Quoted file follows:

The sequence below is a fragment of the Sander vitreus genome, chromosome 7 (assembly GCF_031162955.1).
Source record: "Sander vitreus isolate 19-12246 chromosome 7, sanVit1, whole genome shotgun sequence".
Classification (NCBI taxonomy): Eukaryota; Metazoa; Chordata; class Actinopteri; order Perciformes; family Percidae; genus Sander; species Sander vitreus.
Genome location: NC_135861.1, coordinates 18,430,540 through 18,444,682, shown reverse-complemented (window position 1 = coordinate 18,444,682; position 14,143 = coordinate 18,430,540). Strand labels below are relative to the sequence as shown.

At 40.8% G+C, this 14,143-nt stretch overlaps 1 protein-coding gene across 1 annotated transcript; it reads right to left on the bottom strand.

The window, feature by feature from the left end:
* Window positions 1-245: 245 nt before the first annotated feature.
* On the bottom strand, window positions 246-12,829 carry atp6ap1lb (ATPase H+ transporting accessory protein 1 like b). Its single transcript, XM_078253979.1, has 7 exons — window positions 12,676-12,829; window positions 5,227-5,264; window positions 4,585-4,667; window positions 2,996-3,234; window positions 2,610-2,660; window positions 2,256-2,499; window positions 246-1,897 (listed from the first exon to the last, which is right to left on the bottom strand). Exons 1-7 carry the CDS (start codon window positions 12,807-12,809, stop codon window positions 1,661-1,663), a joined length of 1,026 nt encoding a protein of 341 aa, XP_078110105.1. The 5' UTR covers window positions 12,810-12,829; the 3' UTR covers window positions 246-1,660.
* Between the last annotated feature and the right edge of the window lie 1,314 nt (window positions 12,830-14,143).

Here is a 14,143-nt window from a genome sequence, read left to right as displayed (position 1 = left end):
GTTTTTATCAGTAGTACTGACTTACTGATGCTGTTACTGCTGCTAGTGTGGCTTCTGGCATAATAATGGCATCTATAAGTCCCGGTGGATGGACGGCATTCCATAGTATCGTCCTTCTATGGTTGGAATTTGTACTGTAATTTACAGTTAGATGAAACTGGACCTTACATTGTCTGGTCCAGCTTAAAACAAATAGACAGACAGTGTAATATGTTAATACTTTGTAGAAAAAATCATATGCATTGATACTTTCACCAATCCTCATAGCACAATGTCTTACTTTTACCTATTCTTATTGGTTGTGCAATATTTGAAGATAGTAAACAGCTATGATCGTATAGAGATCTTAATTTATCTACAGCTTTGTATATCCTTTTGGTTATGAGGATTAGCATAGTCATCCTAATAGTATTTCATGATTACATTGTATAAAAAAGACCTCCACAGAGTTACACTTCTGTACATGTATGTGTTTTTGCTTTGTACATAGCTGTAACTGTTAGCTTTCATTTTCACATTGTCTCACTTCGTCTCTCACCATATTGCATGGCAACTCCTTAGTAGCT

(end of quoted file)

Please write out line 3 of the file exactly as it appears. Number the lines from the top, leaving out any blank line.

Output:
Classification (NCBI taxonomy): Eukaryota; Metazoa; Chordata; class Actinopteri; order Perciformes; family Percidae; genus Sander; species Sander vitreus.